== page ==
The Effects of Total Mixed Ration Feeding with High Roughage Content on Growth Performance, Carcass Characteristics, and Meat Quality of Hanwoo Steers

Min Jung Ku1, Lovelia Mamuad2, Ki Chang Nam2, Yong Il Cho2, Seon Ho Kim2, Young Sun Choi1, Sang Suk Lee2,*
Author Information & Copyright
1Livestock Research Institute, Jeonnam Agricultural Research and Extension Services, Gangjin 59213, Korea
2Department of Animal Science and Technology, College of Bio-Industry Science, Sunchon National University, Suncheon 57922, Korea
*Corresponding author : Sang Suk Lee, Department of Animal Science and Technology, College of Bio-Industry Science, Sunchon National University, Suncheon 57922, Korea, Tel: +82-61-750-3237, Fax: +82-61-750-3237, E-mail:

© Korean Society for Food Science of Animal Resources. This is an Open-Access article distributed under the terms of the Creative Commons Attribution Non-Commercial License ( which permits unrestricted non-commercial use, distribution, and reproduction in any medium, provided the original work is properly cited.

Received: Jun 30, 2020 ; Revised: Aug 03, 2020 ; Accepted: Aug 21, 2020

Published Online: Jan 01, 2021


This study investigated the dietary effect of total mixed ration (TMR) based on high roughage content on the growth performance, carcass characteristics, and meat quality of Hanwoo steers. Twenty-four Hanwoo steers (average body weight, 195.3±4.7 kg; age, 8.5 mon) were randomly allocated to three experimental groups according to forage and concentrate ratio (DM basis): 25:75 (control), 50:50 (T50), and 70:30 (T70). Productivity in the fattening period and final body weight were significantly higher in the control. Average daily gain and feed conversion ratio were the same among treatments. Serum parameters, cholesterol, blood urea nitrogen, and total protein were higher in the control. Carcass weight was comparable in the control and T50 but feeding more roughage was significantly correlated with a higher intramuscular fat. Shear strength and drip loss were higher while n-6/n-3 was lower in T70 compared to the other groups. However, meat color was not significantly different among treatments. In terms of free amino acid contents, glutamic acid and glycine were higher in the control than T50 and T70. Overall, feeding Hanwoo steers with high forage content TMR had the lowest n-6/n-3 ratio of fatty acid content but highest intramuscular fat, shear strength, and drip loss. High forage content TMR is the best feed for Hanwoo steers that gives more benefits for human health and consumption but also provides the best meat grade and quality, which is important in the beef market in Korea.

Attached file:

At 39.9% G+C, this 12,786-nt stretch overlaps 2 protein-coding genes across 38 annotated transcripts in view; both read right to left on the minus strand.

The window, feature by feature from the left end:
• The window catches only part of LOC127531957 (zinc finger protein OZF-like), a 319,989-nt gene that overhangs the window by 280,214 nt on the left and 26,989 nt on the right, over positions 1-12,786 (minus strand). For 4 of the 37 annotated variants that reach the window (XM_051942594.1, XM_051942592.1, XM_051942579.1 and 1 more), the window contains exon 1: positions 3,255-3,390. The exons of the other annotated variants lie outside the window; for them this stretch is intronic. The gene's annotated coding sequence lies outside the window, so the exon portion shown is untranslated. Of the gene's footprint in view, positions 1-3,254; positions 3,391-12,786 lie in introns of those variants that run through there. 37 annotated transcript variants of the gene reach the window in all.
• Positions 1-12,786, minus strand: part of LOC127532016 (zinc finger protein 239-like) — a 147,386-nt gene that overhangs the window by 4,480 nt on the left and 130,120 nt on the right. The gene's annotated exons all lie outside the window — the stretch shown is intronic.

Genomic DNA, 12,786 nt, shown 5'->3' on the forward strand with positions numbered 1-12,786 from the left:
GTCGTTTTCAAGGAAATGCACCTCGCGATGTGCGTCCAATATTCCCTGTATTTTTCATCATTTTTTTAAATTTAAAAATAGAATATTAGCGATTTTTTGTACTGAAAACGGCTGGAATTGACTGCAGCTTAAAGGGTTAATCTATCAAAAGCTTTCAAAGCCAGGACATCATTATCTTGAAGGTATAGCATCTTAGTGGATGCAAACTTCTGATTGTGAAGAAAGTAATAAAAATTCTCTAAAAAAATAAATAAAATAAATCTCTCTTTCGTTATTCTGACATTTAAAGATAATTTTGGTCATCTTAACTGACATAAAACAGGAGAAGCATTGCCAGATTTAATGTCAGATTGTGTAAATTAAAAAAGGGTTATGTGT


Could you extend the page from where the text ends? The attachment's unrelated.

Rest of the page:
Keywords: Hanwoo steers; meat quality grade; roughage; total mixed ration


Research on the productivity and utility of roughage in the beef cattle industry is increasingly important. However, there is little domestic roughage production, and there have been few studies on production, or on the productivity or product quality of cattle fed roughage. Hence, Hanwoo farms have recently expanded their roughage cultivation area to self-produce roughage and reduce feed cost in Korea. In Jeollanam-do, the roughage cultivation area increased from 32,000 ha in 2011 to 49,000 ha in 2019; 62% of the total production area was for Italian rye grass (IRG), which increased from 13,757 ha in 2011 to 27,474 ha in 2019. In this way, high-quality roughage is being produced based on domestic roughage demand, reducing the need for imported feed ingredients.

In ruminants, roughage is essential for the healthy development of the rumen, and the quality of roughage greatly affects productivity (Maeng et al., 1989). In Korea, total mixed ration (TMR) has been widely used for dairy cattle, and was introduced to Hanwoo in the 2000s. Kim et al. (2003) and Li et al. (2003) investigated the effects of hay-based high-fiber mixed feed on intraruminal fermentation properties, digestion coefficient, and late fattening-stage growth of Hanwoo steers. Hanwoo cattle fed a mixture of rice straw and grass exhibited an increased growth rate and feed intake than cattle fed only rice straw (Ahn et al., 1984; Cho et al., 1997), whereas no major effect on carcass characteristics was observed (Cho et al., 1997). Cho et al. (2008) investigated the effects of high-fiber mixed feed on weight gain, carcass characteristics, and production cost of Hanwoo steer, and suggested that mixed feed may be superior to conventional rice straw-based rearing methods. Moreover, studies on the value-as-feed of soiling crops and silage in not only Hanwoo steer (Cho et al., 2000) but also wool sheep (Lee et al., 2002) and black goats (Hwang et al., 2008), reported positive results in terms of utility.

Whole-crop barley (WCB) and IRG are two of the of the most preferred roughages for ruminants especially for beef producers. WCB silage has long been proposed as a roughage ingredient to replace imported grains, and its use has resulted in significantly increased daily weight gain and improved yield grade, carcass quality, backfat fitness, and intramuscular fat compared with rice straw (Kook et al., 2011; Seo et al., 2010). On the other hand, IRG has been also preferred forage crop due to high forage yield and good nutritional quality. Kim et al. (2015) also reported that feeding IRG silage combined with concentrate significantly increased crude fat and lightness (L*) of Hanwoo beef as well as increase the rib-eye area, back fat thickness, and slaughter weight of the carcass trait.